New York State Court of Claims

New York State Court of Claims

PEREZ v. THE STATE OF NEW YORK, #2003-016-072, Claim No. 104917


Inmate's claim alleging that doctor at Sullivan Correctional Facility injured his ear while removing wax was dismissed.

Case Information

Claimant short name:
Footnote (claimant name) :

Footnote (defendant name) :

Third-party claimant(s):

Third-party defendant(s):

Claim number(s):
Motion number(s):

Cross-motion number(s):

Alan C. Marin
Claimant's attorney:
Leslie Perez
Defendant's attorney:
Eliot Spitzer, Attorney GeneralBy: Joseph Romani, Esq., AAG
Third-party defendant's attorney:

Signature date:
September 18, 2003
New York

Official citation:

Appellate results:

See also (multicaptioned case)

This is the claim of Leslie Perez, which was tried at Sullivan Correctional Facility. Mr. Perez alleges that a physician at Sullivan injured his ear while cleaning it. Perez' claim, as filed, contained allegations that he suffered a hearing loss in connection with the ear injury, but at trial, he withdrew such aspect of his claim.

On the morning of October 4, 1999, claimant went to Sullivan's medical facility for a physical examination by Dr. Wladyslaw Sidorowicz, during which the doctor cleaned wax from his ear. Claimant recalled that to remove the wax, Dr. Sidorowicz went "deep in" his ear and told him there would be pressure. Perez testified that after the exam, he returned to his cell and later that afternoon, realized that his ear had begun bleeding, upon which he went to emergency sick call. Claimant's medical records state that when he went to sick call, he was bleeding from the left ear, that cotton with Bacitracin was placed in his ear, and that he was to be seen by the doctor in the morning. See claimant's exhibit 3.

Perez stated that he went to sick call over a two-month period and that he should have been seen again after that, but he did not elaborate. Perez contends that at the time he went for the physical examination, he had been complaining of an unrelated eye injury and he believes that this "irritated" Dr. Sidorowicz such that he used "too much pressure." He also contends that Sullivan personnel engaged in a "coverup" following the injury.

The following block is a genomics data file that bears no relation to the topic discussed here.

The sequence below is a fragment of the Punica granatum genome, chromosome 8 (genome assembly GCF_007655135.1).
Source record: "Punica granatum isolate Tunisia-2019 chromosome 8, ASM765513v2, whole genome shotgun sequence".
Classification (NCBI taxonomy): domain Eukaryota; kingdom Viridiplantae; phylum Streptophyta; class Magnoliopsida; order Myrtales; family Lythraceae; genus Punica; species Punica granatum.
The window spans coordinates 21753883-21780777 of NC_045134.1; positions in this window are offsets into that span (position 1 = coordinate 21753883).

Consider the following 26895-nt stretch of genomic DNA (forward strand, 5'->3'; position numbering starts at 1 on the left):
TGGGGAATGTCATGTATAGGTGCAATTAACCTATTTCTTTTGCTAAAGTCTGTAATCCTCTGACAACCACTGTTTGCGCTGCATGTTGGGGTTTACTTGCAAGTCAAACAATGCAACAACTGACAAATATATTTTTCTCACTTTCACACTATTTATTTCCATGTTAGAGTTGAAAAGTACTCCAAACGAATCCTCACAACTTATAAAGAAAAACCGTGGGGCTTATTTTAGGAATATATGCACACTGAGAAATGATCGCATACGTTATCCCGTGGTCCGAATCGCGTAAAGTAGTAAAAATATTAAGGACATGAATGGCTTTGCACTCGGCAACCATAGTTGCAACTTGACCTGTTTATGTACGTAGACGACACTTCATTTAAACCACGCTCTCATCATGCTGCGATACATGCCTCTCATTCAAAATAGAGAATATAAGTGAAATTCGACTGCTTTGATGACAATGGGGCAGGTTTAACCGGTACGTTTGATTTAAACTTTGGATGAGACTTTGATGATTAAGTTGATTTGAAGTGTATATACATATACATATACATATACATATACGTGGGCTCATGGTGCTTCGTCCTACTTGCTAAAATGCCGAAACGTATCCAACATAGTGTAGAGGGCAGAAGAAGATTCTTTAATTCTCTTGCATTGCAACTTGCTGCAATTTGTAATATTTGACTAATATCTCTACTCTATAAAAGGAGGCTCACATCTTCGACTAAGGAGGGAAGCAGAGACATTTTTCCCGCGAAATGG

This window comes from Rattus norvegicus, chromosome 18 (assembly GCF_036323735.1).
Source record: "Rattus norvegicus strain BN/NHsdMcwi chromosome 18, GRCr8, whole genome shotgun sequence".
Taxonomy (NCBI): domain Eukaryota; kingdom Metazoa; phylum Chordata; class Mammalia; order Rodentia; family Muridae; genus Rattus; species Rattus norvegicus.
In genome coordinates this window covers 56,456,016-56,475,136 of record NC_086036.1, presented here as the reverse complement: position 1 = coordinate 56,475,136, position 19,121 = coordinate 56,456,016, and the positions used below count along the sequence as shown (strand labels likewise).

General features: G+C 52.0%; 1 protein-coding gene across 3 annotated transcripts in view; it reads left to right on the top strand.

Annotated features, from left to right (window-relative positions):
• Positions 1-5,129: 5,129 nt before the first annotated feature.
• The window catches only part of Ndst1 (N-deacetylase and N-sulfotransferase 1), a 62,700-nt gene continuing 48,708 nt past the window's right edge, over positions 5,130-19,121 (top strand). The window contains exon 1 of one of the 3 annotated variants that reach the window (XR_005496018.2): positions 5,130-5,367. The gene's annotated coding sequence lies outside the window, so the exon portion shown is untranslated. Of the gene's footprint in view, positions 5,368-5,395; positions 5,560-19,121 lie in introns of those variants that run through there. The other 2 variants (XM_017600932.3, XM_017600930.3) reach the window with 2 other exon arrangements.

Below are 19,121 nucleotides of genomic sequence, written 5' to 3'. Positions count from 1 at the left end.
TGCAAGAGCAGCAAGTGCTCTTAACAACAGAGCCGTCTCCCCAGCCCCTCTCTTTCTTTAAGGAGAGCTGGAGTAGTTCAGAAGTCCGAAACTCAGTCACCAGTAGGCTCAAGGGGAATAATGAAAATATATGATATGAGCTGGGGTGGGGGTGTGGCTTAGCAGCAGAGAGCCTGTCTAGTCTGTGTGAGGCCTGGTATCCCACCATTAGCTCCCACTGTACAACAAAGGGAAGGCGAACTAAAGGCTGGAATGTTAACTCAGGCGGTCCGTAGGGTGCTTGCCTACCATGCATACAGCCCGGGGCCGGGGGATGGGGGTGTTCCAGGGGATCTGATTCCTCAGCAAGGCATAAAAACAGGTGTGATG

After the incident, Perez filed a grievance, which was "unanimously denied" and which states in relevant part that:
. . . a large chunk of wax was removed from the grievant's ear using a specially designed curette. This procedure was accomplished by medical personnel without incident and the grievant was released.
. . . on 10/5/99 the grievant was again seen by medical staff complaining of bleeding from his ear. Upon examination it was noted that the bleeding was proximal to the wax removal with no evidence of infection noted. The grievant was treated and once again advised not to self-manipulate the ear. Additionally, blood tests were ordered to rule out any bleeding disorder.
[Central Office Review Committee] advises the grievant to continue to address his medical concerns through sick call. Contrary to the grievant's assertions, [the committee] has not been presented with sufficient evidence to substantiate any malfeasance by the employees referenced in this instant complaint. . .

See Claimant's exhibit 2. On cross-examination, claimant denied that he had manipulated his own ear after it had been cleaned.
Dr. Wladyslaw Sidorowicz testified that he is the medical director at Sullivan and stated that he recognized Perez, having treated him many times. He testified that he performed the medical exam on claimant on October 4, 1999 and found a piece of wax in claimant's ear which he recommended be removed, as wax can cause infection and hearing loss. He testified that he did in fact clean Perez' ear, using an appropriate amount of pressure.

Dr. Sidorowicz recalled that later that evening, he received a call from the nurse that there was "severe bleeding" in claimant's ear. He said that claimant was prescribed ear drops with an antibiotic to prevent infection. The next morning, Dr. Sidorowicz examined Perez and saw an injury to his ear canal. Sidorowicz recalled that such injury was near – but not at – the site where he had removed wax from Perez' ear. He described the injured area as a "huge" abraded area and testified that it could not have been caused by the instrument he used to clean claimant's ear.[1]
On cross-examination, claimant asked the doctor whether it was possible that when he removed the wax, he "ripped off" tissue from the abraded area. Sidorowicz responded that such would be possible only if the wax was very dry, and that in Perez' case, the wax, which was less than one year old, had been softened by drops prior to its removal. Claimant testified that he did not recall any drops being used to soften the wax prior to its removal.
Finally, Sidorowicz stated that Perez complained of a lot of pain and also a loss of hearing when he was seen on October 5, 1999. Sidorowicz testified that a loss of hearing would not be related to either the cleaned area or the abraded area.
* * *
I find that Perez has failed to prove by a preponderance of the evidence that Dr. Sidorowicz caused the abrasion in his ear. Moreover, in order for him to prevail in this case, he would have to present expert testimony that accepted standards of medical care were not met. See, e.g.,
Lyons v McCauley, 252 AD2d 516, 675 NYS2d 375 (2d Dept 1998), lv denied 92 NY2d 814, 681 NYS2d 475 (1998). He has failed to present such testimony. In view of the foregoing, claim no. 104917 is dismissed.

September 18, 2003
New York, New York

Judge of the Court of Claims

  1. [1]Sidorowicz testified that he had cleaned claimant's ear with a stainless steel curette with a tiny loop. Claimant recalled the instrument as a "Q-tip" like instrument with a "long wooden handle" and a cotton end.